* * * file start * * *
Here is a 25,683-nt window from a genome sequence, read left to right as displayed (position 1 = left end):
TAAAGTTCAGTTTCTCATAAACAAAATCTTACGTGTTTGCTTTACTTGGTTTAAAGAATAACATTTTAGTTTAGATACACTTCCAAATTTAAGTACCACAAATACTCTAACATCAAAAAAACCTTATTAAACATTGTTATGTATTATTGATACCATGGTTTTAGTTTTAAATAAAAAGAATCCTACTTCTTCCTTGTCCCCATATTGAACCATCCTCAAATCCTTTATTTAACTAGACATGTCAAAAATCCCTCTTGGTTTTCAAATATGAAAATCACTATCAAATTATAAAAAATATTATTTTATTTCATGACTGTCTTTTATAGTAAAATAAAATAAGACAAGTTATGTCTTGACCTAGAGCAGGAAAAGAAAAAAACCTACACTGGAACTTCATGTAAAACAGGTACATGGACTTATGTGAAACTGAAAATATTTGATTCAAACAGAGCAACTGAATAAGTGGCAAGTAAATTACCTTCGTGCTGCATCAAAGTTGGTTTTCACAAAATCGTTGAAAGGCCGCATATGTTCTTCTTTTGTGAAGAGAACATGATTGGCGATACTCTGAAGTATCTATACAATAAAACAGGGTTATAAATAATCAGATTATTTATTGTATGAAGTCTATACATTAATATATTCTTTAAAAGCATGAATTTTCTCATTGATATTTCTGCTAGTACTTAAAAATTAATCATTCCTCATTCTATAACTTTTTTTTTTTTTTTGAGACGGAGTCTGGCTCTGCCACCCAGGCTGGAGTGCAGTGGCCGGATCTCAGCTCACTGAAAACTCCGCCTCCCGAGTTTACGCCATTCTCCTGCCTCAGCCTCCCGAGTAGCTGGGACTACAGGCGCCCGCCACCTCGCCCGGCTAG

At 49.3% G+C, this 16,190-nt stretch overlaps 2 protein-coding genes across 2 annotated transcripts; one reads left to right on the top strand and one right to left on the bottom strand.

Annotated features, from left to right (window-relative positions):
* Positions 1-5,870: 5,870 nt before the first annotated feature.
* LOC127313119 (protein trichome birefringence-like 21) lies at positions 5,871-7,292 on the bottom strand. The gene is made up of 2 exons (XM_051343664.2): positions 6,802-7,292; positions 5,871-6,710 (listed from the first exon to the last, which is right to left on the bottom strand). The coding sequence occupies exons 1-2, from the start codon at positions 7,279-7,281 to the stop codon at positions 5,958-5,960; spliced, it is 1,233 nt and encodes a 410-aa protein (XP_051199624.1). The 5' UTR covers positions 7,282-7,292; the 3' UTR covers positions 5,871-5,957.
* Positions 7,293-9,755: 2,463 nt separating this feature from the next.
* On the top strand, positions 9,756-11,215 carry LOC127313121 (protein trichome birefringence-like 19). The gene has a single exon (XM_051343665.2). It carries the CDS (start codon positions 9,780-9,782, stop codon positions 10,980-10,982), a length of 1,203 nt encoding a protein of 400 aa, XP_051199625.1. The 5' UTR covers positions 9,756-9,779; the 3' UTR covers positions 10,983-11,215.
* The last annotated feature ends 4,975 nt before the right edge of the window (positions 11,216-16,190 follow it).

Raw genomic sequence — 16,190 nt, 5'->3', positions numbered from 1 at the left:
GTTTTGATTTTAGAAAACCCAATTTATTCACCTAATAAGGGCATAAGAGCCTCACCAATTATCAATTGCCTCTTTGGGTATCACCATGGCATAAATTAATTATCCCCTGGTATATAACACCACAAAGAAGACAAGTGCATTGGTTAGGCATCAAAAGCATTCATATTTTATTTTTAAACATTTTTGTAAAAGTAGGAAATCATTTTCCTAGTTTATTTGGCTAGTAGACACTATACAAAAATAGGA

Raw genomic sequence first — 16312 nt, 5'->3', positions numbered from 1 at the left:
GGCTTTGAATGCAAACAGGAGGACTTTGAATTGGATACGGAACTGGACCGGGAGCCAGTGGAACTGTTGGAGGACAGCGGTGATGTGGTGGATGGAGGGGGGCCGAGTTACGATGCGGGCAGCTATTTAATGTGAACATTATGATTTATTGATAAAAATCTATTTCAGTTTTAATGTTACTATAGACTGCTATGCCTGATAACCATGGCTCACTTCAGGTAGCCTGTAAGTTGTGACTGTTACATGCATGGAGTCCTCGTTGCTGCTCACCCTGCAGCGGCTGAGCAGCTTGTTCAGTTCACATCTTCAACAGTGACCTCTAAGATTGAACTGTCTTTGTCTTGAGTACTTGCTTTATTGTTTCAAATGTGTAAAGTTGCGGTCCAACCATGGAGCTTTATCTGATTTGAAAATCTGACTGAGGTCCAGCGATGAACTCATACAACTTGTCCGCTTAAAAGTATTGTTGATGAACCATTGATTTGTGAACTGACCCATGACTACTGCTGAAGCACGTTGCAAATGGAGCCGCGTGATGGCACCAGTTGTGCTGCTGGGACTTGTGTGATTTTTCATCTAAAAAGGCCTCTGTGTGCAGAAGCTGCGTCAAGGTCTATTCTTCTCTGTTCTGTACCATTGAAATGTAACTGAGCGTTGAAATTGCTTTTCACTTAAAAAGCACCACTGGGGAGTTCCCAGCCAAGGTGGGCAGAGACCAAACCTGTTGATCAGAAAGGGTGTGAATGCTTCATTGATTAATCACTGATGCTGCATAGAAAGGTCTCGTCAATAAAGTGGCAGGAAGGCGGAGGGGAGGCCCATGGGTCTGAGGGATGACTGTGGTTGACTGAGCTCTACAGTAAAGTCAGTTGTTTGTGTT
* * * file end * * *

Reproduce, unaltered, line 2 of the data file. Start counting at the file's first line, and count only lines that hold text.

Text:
TAAAGTTCAGTTTCTCATAAACAAAATCTTACGTGTTTGCTTTACTTGGTTTAAAGAATAACATTTTAGTTTAGATACACTTCCAAATTTAAGTACCACAAATACTCTAACATCAAAAAAACCTTATTAAACATTGTTATGTATTATTGATACCATGGTTTTAGTTTTAAATAAAAAGAATCCTACTTCTTCCTTGTCCCCATATTGAACCATCCTCAAATCCTTTATTTAACTAGACATGTCAAAAATCCCTCTTGGTTTTCAAATATGAAAATCACTATCAAATTATAAAAAATATTATTTTATTTCATGACTGTCTTTTATAGTAAAATAAAATAAGACAAGTTATGTCTTGACCTAGAGCAGGAAAAGAAAAAAACCTACACTGGAACTTCATGTAAAACAGGTACATGGACTTATGTGAAACTGAAAATATTTGATTCAAACAGAGCAACTGAATAAGTGGCAAGTAAATTACCTTCGTGCTGCATCAAAGTTGGTTTTCACAAAATCGTTGAAAGGCCGCATATGTTCTTCTTTTGTGAAGAGAACATGATTGGCGATACTCTGAAGTATCTATACAATAAAACAGGGTTATAAATAATCAGATTATTTATTGTATGAAGTCTATACATTAATATATTCTTTAAAAGCATGAATTTTCTCATTGATATTTCTGCTAGTACTTAAAAATTAATCATTCCTCATTCTATAACTTTTTTTTTTTTTTTGAGACGGAGTCTGGCTCTGCCACCCAGGCTGGAGTGCAGTGGCCGGATCTCAGCTCACTGAAAACTCCGCCTCCCGAGTTTACGCCATTCTCCTGCCTCAGCCTCCCGAGTAGCTGGGACTACAGGCGCCCGCCACCTCGCCCGGCTAG